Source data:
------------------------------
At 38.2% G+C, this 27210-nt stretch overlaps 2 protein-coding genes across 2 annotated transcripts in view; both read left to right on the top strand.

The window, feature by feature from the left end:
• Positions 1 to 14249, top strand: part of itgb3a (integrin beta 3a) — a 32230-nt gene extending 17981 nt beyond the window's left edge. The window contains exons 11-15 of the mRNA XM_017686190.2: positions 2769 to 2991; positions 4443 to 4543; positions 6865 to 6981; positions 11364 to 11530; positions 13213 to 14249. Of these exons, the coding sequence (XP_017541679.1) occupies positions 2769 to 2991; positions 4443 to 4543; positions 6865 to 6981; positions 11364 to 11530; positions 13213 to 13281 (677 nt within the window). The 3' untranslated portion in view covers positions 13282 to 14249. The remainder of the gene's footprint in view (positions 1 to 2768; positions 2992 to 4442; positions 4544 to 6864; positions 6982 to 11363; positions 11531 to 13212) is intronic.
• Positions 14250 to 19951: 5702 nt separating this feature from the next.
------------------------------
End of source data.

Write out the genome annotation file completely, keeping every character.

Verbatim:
At 38.2% G+C, this 27210-nt stretch overlaps 2 protein-coding genes across 2 annotated transcripts in view; both read left to right on the top strand.

The window, feature by feature from the left end:
• Positions 1 to 14249, top strand: part of itgb3a (integrin beta 3a) — a 32230-nt gene extending 17981 nt beyond the window's left edge. The window contains exons 11-15 of the mRNA XM_017686190.2: positions 2769 to 2991; positions 4443 to 4543; positions 6865 to 6981; positions 11364 to 11530; positions 13213 to 14249. Of these exons, the coding sequence (XP_017541679.1) occupies positions 2769 to 2991; positions 4443 to 4543; positions 6865 to 6981; positions 11364 to 11530; positions 13213 to 13281 (677 nt within the window). The 3' untranslated portion in view covers positions 13282 to 14249. The remainder of the gene's footprint in view (positions 1 to 2768; positions 2992 to 4442; positions 4544 to 6864; positions 6982 to 11363; positions 11531 to 13212) is intronic.
• Positions 14250 to 19951: 5702 nt separating this feature from the next.